I'm trying to create a view where I want a column to be only true or false. However, it seems that no matter what I do, SQL Server (2008) believes my bit column can somehow be null.

I have a table called "Product" with the column "Status" which is INT, NULL. In a view, I want to return a row for each row in Product, with a BIT column set to true if the Product.Status column is equal to 3, otherwise the bit field should be false.

Example SQL

               WHEN 3 THEN 1  
               ELSE 0  
             END AS bit) AS HasStatus  
FROM dbo.Product  

If I save this query as a view and look at the columns in Object Explorer, the column HasStatus is set to BIT, NULL. But it should never be NULL. Is there some magic SQL trick I can use to force this column to be NOT NULL.

Notice that, if I remove the CAST() around the CASE, the column is correctly set as NOT NULL, but then the column's type is set to INT, which is not what I want. I want it to be BIT. :-)


You can achieve what you want by re-arranging your query a bit. The trick is that the ISNULL has to be on the outside before SQL Server will understand that the resulting value can never be NULL.

    CASE Status
        WHEN 3 THEN 1  
        ELSE 0  
    END AS bit), 0) AS HasStatus  
FROM dbo.Product  

One reason I actually find this useful is when using an ORM and you do not want the resulting value mapped to a nullable type. It can make things easier all around if your application sees the value as never possibly being null. Then you don't have to write code to handle null exceptions, etc.

  • @Gunder: no worries, it's a bit arcane actually. This is also handy to use when creating a calculated bit column in a table and wanting the result to be not nullable. – D'Arcy Rittich Feb 24 '10 at 20:40
  • 9
    I needed something similar, and I found that COALESCE() did not work, you actually have to use ISNULL() – EvilBob22 Dec 6 '13 at 20:18
  • @EvilBob22 That's odd, because both COALESCE and ISNULL can return NULL. Just a compiler quirk I guess. – D'Arcy Rittich Dec 6 '13 at 22:41
  • 1
    This, times a billion, for getting EntityFramework to infer a key when one normally wouldn't be inferred. – Erik Jun 12 '14 at 21:00
  • 2
    See also: dba.stackexchange.com/questions/114260/… – emragins Aug 31 '16 at 19:12

FYI, for people running into this message, adding the ISNULL() around the outside of the cast/convert can mess up the optimizer on your view.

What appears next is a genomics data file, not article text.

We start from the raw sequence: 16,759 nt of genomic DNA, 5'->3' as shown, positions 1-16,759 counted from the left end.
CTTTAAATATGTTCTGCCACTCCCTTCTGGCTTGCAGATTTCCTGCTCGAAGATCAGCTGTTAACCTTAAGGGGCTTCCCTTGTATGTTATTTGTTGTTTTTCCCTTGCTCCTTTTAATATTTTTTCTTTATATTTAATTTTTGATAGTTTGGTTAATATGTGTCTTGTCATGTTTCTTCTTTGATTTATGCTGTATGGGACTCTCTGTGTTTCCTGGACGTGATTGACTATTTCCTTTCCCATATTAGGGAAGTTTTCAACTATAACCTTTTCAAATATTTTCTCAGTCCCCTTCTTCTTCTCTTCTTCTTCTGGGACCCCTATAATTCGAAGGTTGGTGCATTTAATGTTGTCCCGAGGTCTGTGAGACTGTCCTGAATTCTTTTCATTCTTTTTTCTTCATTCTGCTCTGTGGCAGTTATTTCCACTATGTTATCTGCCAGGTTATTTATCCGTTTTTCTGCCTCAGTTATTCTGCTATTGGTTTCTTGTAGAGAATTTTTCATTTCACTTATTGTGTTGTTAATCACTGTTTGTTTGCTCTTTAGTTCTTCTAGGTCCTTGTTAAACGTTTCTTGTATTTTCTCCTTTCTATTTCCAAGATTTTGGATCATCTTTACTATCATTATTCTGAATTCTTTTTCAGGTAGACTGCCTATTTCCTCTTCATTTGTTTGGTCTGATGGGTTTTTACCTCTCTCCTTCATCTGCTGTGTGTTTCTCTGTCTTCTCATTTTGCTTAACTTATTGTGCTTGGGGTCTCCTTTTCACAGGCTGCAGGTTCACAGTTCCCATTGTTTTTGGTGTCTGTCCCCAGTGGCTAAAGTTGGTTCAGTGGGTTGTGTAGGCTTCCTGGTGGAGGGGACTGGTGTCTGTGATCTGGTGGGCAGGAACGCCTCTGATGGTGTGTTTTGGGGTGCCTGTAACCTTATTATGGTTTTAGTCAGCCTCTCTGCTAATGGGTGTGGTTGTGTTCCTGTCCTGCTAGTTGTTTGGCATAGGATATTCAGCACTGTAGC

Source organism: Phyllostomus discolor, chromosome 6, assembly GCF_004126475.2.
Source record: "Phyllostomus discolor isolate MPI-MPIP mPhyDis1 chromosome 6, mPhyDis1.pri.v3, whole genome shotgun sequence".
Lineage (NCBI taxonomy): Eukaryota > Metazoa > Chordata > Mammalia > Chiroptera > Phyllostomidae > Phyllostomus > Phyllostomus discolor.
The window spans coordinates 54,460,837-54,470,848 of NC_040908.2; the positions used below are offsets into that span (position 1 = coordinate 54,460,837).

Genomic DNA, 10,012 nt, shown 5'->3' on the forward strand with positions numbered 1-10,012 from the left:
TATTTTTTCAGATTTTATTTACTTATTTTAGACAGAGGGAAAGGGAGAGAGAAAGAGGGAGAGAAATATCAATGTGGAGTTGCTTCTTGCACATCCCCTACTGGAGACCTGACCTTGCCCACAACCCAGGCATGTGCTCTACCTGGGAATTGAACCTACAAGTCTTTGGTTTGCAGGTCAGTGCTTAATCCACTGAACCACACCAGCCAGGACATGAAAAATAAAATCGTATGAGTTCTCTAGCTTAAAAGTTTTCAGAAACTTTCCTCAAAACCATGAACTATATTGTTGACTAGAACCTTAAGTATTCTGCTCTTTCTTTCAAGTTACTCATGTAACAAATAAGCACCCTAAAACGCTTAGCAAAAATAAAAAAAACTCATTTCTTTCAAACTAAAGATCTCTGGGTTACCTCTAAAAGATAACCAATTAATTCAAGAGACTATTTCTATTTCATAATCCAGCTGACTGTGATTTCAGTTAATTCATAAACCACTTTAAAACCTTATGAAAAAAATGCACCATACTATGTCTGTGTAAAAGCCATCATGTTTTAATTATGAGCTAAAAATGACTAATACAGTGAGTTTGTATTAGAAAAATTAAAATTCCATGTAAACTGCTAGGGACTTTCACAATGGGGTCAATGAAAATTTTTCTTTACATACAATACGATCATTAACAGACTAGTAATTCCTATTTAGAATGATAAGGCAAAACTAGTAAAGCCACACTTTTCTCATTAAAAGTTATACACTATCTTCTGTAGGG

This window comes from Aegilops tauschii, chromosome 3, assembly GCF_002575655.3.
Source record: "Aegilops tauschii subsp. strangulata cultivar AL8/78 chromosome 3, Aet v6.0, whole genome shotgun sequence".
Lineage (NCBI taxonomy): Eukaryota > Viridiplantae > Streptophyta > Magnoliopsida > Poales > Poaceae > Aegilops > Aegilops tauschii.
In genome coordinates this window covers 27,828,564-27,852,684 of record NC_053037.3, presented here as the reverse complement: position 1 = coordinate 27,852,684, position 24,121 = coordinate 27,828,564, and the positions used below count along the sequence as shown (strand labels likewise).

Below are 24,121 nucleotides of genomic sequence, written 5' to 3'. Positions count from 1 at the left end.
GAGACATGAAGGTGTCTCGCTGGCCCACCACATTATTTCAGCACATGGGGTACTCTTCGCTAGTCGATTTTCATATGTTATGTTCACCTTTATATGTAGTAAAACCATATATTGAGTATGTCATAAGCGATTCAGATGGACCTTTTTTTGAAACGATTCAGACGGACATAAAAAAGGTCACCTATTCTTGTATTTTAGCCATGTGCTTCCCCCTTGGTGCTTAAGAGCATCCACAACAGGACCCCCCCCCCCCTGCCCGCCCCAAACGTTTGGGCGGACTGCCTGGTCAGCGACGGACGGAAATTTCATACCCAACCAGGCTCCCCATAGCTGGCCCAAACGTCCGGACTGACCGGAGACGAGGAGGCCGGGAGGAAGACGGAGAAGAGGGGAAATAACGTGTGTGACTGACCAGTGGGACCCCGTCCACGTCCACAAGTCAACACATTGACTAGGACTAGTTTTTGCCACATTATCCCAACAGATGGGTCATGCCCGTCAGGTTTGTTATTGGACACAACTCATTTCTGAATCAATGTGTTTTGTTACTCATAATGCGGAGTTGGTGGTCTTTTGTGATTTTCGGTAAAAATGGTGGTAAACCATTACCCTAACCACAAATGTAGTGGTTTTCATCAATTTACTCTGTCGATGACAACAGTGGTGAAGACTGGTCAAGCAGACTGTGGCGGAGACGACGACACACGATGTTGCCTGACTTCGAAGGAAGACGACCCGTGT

We had 2 tables using the same value as an index key but with types of different numerical precision (bad, I know) and our view was joining on them to produce the final result. But our middleware code was looking for a specific data type, and the view had a CONVERT() around the column returned

I noticed, as the OP did, that the column descriptors of the view result defined it as nullable and I was thinking It's a primary/foreign key on 2 tables; why would we want the result defined as nullable?

I found this post, threw ISNULL() around the column and voila - not nullable anymore.

Problem was the performance of the view went straight down the toilet when a query filtered on that column.

For some reason, an explicit CONVERT() on the view's result column didn't screw up the optimizer (it was going to have to do that anyway because of the different precisions) but adding a redundant ISNULL() wrapper did, in a big way.

  • Could you show the solution for how to ensure/indicate non-nullability with CONVERT() in an example, please? – O. R. Mapper Jan 31 '17 at 13:18
  • 1
    Hi O. R. - sorry I didn't see this for a while. Here's an example. If you have CONVERT(BIT,U.RETIRED),0) AS Retired in your view, turning say a byte or an int column into a bit/bool, then it becomes nullable. You can make that column in your view non-nullable by replacing it with ISNULL(CONVERT(BIT,U.RETIRED),0) AS Retired. If U.RETIRED was not null to start, it functionally doesn't change anything except the column in the view. WARNING: the ISNULL() can interfere with query optimization and choice of indicies. – user1664043 Feb 8 '17 at 23:15

All you can do in a Select statement is control the data that the database engine sends to you as a client. The select statement has no effect on the structure of the underlying table. To modify the table structure you need to execute an Alter Table statement.

  1. First make sure that there are currently no nulls in that bit field in the table
  2. Then execute the following ddl statement: Alter Table dbo.Product Alter column status bit not null

If, otoh, all you are trying to do is control the output of the view, then what you are doing is sufficient. Your syntax will guarantee that the output of the HasStatus column in the views resultset will in fact never be null. It will always be either bit value = 1 or bit value = 0. Don't worry what the object explorer says...

  • 6
    I don't want to change the table column. The column is defined as an integer column, that allows null. This fits our spec. But I need a view that returns a column with a bit field, that cannot be null. It's not sufficient that I know it can't be null, the column has to be NOT NULL, so that it will map correctly in our ORM. – René Feb 24 '10 at 15:16

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